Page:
MVC signs off on Hob Knob denial


The Martha’s Vineyard Commission gave a final written decision denying the Hob Knob project.

The project was denied in a close, 7-5 vote in February, after several public hearings and multiple redesigns. Several commissioners cited commercial expansion in a residential zone as the key reason for opposing it.

Outright denials of projects are rare for the commission, which usually approves projects with strict conditions.

The last DRI the commission denied was the Meeting House place subdivision, which proposed developing a 54-acre parcel with 28 single-family homes and 14 below-market-rate houses.

Hob Knob has the option to appeal the decision to the Dukes County Superior Court. There is a 20-business-day appeal period on all MVC decisions, for approval or denial. The appeal period opens once the applicant has received the recorded decision.

Meanwhile, the commission is making amendments to its development of regional impact checklist, after “ambiguities” were found in the language presented in the sweeping set of changes made to the checklist last year.

Thursday night, commission chair Joan Malkin said after version 14 of the DRI checklist was passed last year and approved by the state, inconsistencies were found in the commission’s definition of demolitions and commercial buildings that would require review.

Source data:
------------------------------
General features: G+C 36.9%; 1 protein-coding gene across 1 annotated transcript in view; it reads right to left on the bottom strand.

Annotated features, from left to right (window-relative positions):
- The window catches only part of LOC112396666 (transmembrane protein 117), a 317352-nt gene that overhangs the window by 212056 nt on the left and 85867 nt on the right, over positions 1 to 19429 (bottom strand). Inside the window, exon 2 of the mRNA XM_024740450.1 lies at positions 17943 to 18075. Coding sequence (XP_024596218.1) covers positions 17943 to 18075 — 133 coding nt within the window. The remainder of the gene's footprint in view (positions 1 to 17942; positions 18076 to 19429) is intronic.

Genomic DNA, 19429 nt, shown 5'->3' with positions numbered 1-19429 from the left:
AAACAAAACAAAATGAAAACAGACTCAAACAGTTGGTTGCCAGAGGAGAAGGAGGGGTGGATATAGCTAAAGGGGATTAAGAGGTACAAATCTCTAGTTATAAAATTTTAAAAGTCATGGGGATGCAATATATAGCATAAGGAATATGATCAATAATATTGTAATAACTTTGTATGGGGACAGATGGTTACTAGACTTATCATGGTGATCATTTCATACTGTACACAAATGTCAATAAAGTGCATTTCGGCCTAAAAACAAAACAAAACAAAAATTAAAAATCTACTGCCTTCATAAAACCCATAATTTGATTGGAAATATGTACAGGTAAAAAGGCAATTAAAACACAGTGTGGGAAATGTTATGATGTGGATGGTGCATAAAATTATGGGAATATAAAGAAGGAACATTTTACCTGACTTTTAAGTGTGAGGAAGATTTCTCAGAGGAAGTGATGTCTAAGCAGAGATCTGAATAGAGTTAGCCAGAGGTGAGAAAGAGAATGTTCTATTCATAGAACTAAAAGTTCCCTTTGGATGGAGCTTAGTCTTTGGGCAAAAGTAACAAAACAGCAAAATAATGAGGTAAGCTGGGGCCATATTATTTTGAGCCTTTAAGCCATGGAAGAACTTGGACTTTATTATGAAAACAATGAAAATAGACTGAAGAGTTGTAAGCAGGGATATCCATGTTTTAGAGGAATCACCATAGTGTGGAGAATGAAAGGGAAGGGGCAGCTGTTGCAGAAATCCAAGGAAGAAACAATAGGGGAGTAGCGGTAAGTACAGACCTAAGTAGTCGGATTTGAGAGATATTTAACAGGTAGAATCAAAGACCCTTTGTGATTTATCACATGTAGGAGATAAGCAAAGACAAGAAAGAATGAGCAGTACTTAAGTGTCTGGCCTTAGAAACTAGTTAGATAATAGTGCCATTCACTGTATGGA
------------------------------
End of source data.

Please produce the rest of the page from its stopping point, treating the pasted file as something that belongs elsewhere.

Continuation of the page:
DRI subcommittee member Fred Hancock said the changes include defining demolition as “any act of pulling down, destroying, removing, or razing more than 50 percent of the floor area of a historic portion or more than 25 percent of any façade of the historic portion of the building. With or without the intent to replace the structure so affected.” Previously, the checklist had demolition as “any building or a substantial portion.”

Another change was making MVC concurrence mandatory if a restaurant with 80 to 99 seats in a commercial zoned district were connected to a municipal sewer system.

After discussion with other commissioners, the public, Tisbury building commissioner Ross Seavey, and others, the commission felt it should continue the public hearing to a later date. “I would like to suggest that we go back a little bit to the drawing board, and we make sure we involve the historic commissions and the building inspectors to iron out their concerns and make this workable for them,” Malkin said.

A public hearing was continued to May 13 to give the DRI subcommittee a chance to review the proposed changes.



  1. The Meetinghouse subdivision is being appealed and waiting for a court date. We really could use those 14 below market rate housing now as well as the million dollars they were going to contribute to affordable housing. No one wins with that decision but there’s no question affordable housing was the biggest loser.

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